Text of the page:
And I can't forget to mention the crazy Villanueva celebrations that took place in the middle of September. I kid you not, when I came to site visit in MAY my host family was already talking up the Fiestas Patrias and HIPICA that would happen in September. Wellp, they came and holy moly were they right about how crazy my town gets. Our calm little park turned into a beer garden with carnival rides, tents on tents of nick nacks, snacks, and fried food... It was intense. A few friends from my group came to visit for the different events and it was a whole lot of fun. On the Friday that began the madness, I was asked to judge an english singing competition put on by the ministry of education for students taking english courses that wanted to participate. My english-teacher-friends (not knowing that I actually sing and do musical things with my life) thought it would be hilarious if I participated in the event because english is my first language. They were a little upset with me that I hid my musical talents from them but I think it was more so the fact that they couldn't watch me crash and burn singing in english. (sadly, I didn't take any pictures during the event but my friend Kendra snapped a few of me playing with my neighbor before I headed to the competition)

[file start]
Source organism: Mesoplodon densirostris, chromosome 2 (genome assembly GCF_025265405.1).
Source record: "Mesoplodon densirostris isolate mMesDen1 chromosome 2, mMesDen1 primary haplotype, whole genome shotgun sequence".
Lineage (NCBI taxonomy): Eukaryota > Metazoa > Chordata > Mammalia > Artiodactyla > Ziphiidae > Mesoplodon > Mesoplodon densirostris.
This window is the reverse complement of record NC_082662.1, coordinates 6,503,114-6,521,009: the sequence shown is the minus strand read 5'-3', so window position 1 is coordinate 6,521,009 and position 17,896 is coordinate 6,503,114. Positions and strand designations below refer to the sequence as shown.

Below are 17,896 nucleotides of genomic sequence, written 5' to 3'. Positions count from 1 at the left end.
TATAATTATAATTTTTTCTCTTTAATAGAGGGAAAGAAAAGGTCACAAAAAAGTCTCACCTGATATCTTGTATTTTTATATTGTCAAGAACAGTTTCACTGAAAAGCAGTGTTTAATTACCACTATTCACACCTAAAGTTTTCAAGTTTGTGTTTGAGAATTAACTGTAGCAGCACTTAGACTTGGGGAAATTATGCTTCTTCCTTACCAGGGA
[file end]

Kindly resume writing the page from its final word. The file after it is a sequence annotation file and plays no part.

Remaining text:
For the rest of the weekend, there were parties and lots of justified reasons for everyone to drink a whole lot of alcohol in my town. OH and how have I not mentioned the 4am bombas and drum line that happened every morning... I talked about the bombas when I was training in Santa Teresa but let me just remind you where I am now... My town is a little guy and there aren't big buildings or things to muffle sounds. POR ESO, every. bomb. sounds. like. you're. under. attack. AND it sounds like the people are lighting them off right next to your head. Ear plugs and pillows did not help with anything, I was up every morning to walk my little neighbors to watch the bomba show in the park at 4:30am. And other than bombas, highlights were probably all of the children dressed up as cowboys/cowgirls for the HIPICA. And speaking of my little neighbors, my novio was the cutest!
Oh and last but not least, right now I am back in the states for a little visit home! I have to admit, the whole running-water-all-day thing and the throw-your-toilet paper-in-the-toilet thing are crazy. My whole bathroom routine is such a mind process! But outside the lou, the fall in New England is incredible and I've been able to eat and enjoy lots of things that I've missed while abroad. I've only had Pad Thai 6 times so far (yikes..) and am hoping to shovel in some more before the flight back to the land gallo pinto and tortillas! Hoping everyone up here is enjoying the long weekend! I'm excited for a sister hike tomorrow and a day of baking with the coolest hermanita I ever did have! (Also hoping this cold and sinus pressure will chill out...) Besos mis amigos.
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Hola, I'm Justine